pinch of salt to taste
2 cup cubed yellow squash (about 1 medium)
2 cup cubed zucchini (about 1 medium)
2 cup baby lima beans (or just regular ones or even shelled edamame)
2 cup whole kernel corn
1 red bell pepper, chopped
1 green bell pepper, chopped
1/4 cup canola oil
2 minced cloves of garlic
1 cup diced onion
1/2 cup chopped parsley
1/4 tbsp. white pepper
1/4 tbsp. paprika


Cook rice according to package or use bulk long grain or wild rice. Steam (or pan roast, that’s what I would do) squash, zucchini until brown and add lima beans at the end. Set aside in rice. In the same pan, add oil, saute garlic, onion and peppers until soft not brown (just a few minutes). Add to rice and other veggies. Add salt, pepper and paprika. Serve with chopped parsley on top. A good vegetarian meal but still with protein 🙂

Manataka Acorn Bread

manataka acorn bread


1 Cup Acorn meal
1 Cup White Flour
2 Tsp Baking Powder
1/2 tsp Salt
3 Tbsp Dark Brown Sugar or Splenda
1 Egg, beaten
1 Cup Milk
1Tbsp Canola Oil
1Tbsp Melted Butter

FYI: Ok well you might not have heard of acorn meal or in other words, flour, before. Yes flour made of those acorns that fall from trees. There is a way to do it manually, see this guide if you are motivated. You might be able to find it in a health food store (as they do keep different types of flour). Or guess what? A nice woman named Sue actually has a site selling the acorn flour and related products she makes. If you are still without acorn flour, you could always use cornmeal or ground oats and corn starch (use 70% oats or cornmeal and 30% corn starch to make the cup).


Preheat oven at 400 degrees F, grease loaf pan and melt butter. Sift together acorn flour, white flour, baking powder, salt and sugar. In a separate bowl, mix egg, milk and oil. Gradually mix in melted butter. Combine dry and wet ingredients. Just stir enough to wet dry ingredients, do not over mix. It is normal that mixture be lumpy. Pour into loaf pan and bake at 400 degrees for 30 minutes. 

Alaskan Baked Salmon (West coast, Haida)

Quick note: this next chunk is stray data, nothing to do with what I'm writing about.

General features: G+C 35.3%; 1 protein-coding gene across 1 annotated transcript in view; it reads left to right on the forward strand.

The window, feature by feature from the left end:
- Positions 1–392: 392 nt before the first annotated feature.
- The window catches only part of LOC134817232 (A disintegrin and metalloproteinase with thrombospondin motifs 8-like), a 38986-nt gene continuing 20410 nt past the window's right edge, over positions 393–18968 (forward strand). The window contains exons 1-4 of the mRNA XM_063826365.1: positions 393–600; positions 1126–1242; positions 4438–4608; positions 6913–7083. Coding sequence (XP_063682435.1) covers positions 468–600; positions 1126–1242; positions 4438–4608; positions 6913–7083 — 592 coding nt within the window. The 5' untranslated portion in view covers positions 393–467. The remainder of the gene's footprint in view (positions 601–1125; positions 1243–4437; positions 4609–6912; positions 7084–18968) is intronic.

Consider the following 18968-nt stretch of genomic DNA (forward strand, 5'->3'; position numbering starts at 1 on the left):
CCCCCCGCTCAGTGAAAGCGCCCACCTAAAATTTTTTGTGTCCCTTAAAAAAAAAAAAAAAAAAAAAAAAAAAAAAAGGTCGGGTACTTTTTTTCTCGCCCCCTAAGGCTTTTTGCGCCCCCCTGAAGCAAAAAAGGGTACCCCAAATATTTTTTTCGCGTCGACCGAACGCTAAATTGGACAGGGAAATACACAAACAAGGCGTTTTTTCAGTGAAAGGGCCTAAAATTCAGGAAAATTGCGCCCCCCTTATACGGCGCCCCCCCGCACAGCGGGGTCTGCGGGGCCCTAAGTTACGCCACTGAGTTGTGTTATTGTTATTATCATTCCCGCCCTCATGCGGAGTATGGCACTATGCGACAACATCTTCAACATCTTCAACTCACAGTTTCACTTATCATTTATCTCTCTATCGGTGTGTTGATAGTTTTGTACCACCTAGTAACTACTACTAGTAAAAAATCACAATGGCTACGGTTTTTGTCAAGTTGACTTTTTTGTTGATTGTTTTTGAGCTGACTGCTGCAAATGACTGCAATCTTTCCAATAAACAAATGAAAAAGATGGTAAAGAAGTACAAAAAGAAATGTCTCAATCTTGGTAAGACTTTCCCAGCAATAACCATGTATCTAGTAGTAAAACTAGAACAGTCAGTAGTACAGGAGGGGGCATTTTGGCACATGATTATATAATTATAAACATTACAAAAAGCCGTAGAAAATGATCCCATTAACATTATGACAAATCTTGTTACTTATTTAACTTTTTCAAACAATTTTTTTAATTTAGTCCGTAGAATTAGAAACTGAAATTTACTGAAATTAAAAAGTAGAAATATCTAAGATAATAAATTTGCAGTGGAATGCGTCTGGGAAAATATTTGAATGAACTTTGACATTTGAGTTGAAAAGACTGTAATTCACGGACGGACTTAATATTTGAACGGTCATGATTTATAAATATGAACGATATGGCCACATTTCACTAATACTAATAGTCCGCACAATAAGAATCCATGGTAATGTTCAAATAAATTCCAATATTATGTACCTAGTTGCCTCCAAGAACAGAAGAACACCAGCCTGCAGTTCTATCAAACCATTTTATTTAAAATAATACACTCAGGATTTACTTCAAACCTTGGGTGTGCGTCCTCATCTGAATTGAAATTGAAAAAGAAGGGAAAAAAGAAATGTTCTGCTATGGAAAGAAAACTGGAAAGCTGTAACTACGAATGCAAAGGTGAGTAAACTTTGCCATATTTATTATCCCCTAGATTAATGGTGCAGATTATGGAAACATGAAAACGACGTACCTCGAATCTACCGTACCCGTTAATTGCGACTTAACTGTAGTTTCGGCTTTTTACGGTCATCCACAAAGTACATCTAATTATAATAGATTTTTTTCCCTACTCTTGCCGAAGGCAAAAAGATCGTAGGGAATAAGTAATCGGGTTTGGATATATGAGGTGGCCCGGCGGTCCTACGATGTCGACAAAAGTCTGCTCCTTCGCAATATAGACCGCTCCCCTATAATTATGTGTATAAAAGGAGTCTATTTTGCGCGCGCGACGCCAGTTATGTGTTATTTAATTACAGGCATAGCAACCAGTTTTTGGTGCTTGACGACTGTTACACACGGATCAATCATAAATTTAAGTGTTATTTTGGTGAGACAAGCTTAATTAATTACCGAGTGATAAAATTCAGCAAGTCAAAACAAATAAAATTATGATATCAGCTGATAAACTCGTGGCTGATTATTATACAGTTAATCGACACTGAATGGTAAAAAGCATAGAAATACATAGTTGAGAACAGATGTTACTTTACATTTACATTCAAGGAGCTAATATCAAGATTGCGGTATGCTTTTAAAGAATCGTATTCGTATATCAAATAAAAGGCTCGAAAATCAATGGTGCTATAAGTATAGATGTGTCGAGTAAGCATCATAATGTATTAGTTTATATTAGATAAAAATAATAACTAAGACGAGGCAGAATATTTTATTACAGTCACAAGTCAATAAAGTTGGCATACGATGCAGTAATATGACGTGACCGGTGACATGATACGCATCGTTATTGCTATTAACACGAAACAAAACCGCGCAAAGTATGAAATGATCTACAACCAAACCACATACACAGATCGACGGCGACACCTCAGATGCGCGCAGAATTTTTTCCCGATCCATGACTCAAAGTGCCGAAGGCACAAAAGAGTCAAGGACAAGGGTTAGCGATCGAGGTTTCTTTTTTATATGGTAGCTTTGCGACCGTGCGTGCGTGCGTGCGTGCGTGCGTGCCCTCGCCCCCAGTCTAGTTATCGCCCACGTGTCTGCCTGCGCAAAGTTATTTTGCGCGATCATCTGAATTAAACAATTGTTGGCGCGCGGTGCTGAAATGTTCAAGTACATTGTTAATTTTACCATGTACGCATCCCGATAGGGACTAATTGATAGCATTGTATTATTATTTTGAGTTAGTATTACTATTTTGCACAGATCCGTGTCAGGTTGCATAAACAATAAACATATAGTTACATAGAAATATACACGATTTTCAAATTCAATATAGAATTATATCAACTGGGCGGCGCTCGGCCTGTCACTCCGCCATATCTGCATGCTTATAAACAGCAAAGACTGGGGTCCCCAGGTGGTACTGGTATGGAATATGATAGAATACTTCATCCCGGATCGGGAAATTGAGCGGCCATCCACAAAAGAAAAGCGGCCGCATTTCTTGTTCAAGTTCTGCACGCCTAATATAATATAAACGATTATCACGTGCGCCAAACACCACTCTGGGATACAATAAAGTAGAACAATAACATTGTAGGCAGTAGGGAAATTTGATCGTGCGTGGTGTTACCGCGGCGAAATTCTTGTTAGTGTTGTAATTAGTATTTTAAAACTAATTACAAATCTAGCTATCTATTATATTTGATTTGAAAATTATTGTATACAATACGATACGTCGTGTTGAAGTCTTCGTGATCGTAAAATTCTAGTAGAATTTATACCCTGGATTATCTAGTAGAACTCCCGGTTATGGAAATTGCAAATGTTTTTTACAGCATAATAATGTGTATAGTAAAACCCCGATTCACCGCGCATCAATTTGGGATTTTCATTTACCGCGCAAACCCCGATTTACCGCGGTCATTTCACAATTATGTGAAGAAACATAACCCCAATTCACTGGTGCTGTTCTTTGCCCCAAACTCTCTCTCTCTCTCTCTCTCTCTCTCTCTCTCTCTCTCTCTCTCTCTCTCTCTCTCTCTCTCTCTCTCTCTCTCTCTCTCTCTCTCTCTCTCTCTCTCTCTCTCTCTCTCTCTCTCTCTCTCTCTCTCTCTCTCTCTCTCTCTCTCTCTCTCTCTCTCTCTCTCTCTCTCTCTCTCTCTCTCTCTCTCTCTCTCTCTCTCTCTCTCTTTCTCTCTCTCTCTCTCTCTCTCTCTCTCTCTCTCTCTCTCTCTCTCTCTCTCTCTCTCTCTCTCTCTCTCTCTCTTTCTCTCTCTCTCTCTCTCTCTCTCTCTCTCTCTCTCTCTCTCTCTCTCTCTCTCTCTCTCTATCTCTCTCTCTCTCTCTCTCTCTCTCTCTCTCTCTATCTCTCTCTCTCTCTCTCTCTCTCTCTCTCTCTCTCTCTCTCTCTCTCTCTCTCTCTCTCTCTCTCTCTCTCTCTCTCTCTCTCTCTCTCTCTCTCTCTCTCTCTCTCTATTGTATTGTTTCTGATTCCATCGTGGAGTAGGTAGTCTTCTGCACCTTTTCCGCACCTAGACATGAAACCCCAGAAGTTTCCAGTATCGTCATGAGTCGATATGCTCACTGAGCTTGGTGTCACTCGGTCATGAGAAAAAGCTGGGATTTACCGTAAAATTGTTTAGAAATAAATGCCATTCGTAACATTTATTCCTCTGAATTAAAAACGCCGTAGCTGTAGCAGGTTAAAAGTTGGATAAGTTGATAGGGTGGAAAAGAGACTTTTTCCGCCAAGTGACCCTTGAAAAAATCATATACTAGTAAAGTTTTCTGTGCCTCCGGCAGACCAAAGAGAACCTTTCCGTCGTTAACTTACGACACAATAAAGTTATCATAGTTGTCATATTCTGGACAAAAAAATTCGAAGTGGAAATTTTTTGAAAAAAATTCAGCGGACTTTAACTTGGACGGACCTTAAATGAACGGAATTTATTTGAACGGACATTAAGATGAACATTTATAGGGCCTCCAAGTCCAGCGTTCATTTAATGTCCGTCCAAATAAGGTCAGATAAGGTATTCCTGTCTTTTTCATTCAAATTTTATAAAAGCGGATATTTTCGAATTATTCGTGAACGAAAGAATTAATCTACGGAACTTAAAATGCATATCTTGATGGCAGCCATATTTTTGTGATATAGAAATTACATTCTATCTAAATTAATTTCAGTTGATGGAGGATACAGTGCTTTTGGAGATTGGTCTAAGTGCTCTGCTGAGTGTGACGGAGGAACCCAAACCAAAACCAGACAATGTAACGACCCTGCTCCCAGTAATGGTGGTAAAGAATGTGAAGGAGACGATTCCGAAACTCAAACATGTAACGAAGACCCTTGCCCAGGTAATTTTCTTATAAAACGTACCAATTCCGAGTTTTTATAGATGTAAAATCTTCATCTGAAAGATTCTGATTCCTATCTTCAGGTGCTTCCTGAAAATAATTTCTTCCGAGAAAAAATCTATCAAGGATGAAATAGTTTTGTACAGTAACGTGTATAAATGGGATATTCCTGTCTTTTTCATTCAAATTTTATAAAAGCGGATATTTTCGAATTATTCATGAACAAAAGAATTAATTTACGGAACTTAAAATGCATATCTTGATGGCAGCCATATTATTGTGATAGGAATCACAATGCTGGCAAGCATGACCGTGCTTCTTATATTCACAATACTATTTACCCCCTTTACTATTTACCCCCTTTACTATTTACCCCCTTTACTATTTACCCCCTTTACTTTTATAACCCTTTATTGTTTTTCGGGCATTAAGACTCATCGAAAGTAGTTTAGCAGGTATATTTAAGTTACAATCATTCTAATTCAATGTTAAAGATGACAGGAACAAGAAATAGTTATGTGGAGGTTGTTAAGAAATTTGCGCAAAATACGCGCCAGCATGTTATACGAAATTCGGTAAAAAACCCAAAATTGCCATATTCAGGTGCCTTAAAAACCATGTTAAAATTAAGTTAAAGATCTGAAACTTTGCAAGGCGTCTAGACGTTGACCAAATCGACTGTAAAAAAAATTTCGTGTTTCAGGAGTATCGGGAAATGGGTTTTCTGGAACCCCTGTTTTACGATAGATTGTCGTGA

baked salmon


  • King salmon fillet (about 1/1 or 1lb. per serving)
  • Sweet onion (1 large, sliced)
  • Celery stalks, roughly chopped (1 per person)
  • Tomato, chopped in large chunks – fresh if possible
  • Smoked bacon
  • Black seaweed from Alaska (dried, or seaweed from an asian supermarket)
  • Garlic powder
  • Salt and pepper


Place salmon in a glass baking dish, skin side down. Sprinkle garlic powder, pepper and salt on top. Add cooked bacon slices on top to cover. Top bacon with sliced onion and roughly chopped celery stalks. Chop tomato in large chunks and sprinkle over salmon with small handful of seaweed. Cover with foil and bake at 400 degrees. Cook 10 minutes per pound. So if cooking a 4-5 lbs salmon, cook for 40-50 minutes. You can serve with rice.

The tomato and celery and bacon keep the salmon moist while the seaweed gives a sea salt flavor. If you can not find seaweed, you can always use sea salt. 

I don’t know about you but this sounds good and easy to make 🙂

Traditional Native recipes

Traditional Native American Recipes

Hello all!

Today i thought I would share with you some traditional Native recipes using Old World’s ingredients (don’t worry I am giving you some good substitutions) and ingredients from our Mother Earth. Lots of fresh ingredients are used, ideally homegrown. If you are like me and live in a place with no backyard, well do what you can. I have a large balcony and in the Springtime  it gets filled with pots containing herbs of all kinds as well as vegetables. Nothing better than just opening the door to get fresh herbs for your recipes 🙂 And if that’s not possible for you, well go to the farmer’s market (some are open year long) and buy whatever you can from your local farmers.

I am also including links to sites with good recipes so you can bookmark them (well first bookmark my site…;). For some recipes, I will give you some time saving tips. Yes you might lose some of the charms of doing it “old style” but sometimes, we are a bit pressed for time….Enjoy and please comment or share your own recipes below!